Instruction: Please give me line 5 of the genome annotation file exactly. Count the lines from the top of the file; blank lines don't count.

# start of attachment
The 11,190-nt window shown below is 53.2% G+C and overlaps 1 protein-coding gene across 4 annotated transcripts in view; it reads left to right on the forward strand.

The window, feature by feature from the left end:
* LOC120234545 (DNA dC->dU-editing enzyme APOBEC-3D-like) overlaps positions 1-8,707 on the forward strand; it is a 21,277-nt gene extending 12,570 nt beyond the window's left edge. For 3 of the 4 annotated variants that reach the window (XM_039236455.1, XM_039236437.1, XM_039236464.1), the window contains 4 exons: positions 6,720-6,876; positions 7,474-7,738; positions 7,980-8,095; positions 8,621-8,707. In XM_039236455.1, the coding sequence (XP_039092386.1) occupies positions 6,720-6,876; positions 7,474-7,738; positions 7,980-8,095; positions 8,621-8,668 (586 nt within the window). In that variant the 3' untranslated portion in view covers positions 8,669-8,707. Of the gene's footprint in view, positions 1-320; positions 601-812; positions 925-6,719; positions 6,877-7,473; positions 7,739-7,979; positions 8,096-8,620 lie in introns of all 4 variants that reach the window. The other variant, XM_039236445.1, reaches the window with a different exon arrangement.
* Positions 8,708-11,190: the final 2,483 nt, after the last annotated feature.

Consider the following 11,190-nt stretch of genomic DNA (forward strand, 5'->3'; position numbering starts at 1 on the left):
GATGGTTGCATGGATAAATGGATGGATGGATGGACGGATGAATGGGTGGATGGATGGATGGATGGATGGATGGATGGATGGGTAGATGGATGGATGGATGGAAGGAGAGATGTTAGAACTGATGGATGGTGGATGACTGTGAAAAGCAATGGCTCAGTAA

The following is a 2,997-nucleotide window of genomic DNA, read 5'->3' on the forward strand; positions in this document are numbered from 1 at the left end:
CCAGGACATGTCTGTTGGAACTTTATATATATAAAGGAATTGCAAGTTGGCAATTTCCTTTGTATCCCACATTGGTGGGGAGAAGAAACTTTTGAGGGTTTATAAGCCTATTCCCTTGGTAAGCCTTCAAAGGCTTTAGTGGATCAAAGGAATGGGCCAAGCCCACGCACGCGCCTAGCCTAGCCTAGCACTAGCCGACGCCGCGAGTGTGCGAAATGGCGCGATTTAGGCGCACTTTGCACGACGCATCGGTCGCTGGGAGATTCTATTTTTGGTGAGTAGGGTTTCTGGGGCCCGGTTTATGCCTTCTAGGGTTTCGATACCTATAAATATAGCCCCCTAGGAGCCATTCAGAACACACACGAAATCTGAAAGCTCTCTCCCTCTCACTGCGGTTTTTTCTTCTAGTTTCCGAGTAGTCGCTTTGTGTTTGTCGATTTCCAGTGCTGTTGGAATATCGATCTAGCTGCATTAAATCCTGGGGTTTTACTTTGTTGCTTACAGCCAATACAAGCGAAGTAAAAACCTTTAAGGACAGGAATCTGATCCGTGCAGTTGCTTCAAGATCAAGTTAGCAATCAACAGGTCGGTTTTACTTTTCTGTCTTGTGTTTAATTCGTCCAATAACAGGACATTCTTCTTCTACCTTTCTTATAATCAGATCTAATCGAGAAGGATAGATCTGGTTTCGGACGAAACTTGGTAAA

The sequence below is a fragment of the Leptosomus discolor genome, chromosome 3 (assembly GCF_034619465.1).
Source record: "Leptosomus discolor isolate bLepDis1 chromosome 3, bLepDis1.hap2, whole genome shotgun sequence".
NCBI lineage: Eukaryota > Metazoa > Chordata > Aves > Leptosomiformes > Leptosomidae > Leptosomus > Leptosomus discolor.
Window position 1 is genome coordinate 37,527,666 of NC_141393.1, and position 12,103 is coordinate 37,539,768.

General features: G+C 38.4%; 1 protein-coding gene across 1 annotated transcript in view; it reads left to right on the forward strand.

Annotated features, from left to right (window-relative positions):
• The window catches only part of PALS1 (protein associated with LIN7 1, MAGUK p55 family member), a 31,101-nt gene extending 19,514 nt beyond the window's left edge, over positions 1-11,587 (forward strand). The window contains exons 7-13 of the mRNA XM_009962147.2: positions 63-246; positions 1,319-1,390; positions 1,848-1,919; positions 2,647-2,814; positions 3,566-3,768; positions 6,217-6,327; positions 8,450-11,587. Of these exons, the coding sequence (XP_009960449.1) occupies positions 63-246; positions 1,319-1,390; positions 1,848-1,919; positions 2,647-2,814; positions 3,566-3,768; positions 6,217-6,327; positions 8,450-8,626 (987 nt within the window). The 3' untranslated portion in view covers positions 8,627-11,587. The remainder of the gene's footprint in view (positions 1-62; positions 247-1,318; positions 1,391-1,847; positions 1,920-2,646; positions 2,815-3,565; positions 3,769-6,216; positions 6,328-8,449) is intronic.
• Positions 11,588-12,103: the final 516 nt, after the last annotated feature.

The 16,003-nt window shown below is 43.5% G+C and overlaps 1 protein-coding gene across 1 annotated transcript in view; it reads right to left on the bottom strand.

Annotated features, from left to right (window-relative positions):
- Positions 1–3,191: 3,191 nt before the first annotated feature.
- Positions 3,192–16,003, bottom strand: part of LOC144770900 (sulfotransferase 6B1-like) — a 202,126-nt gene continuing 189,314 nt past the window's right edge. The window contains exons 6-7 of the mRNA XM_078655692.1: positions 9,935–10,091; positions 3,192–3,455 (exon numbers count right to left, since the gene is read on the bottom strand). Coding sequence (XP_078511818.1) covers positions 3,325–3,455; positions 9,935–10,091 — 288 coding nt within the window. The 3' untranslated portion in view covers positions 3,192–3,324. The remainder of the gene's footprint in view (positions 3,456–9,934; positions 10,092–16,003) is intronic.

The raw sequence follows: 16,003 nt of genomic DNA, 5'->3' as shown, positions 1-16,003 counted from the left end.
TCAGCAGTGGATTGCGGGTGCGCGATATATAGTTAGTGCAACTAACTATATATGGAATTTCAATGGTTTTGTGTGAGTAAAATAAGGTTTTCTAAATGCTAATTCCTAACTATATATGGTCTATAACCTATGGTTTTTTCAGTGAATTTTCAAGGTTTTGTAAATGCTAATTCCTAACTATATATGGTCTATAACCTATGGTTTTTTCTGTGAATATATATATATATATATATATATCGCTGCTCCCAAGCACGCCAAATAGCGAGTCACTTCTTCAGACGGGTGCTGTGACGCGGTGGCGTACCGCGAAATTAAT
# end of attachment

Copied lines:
Consider the following 11,190-nt stretch of genomic DNA (forward strand, 5'->3'; position numbering starts at 1 on the left):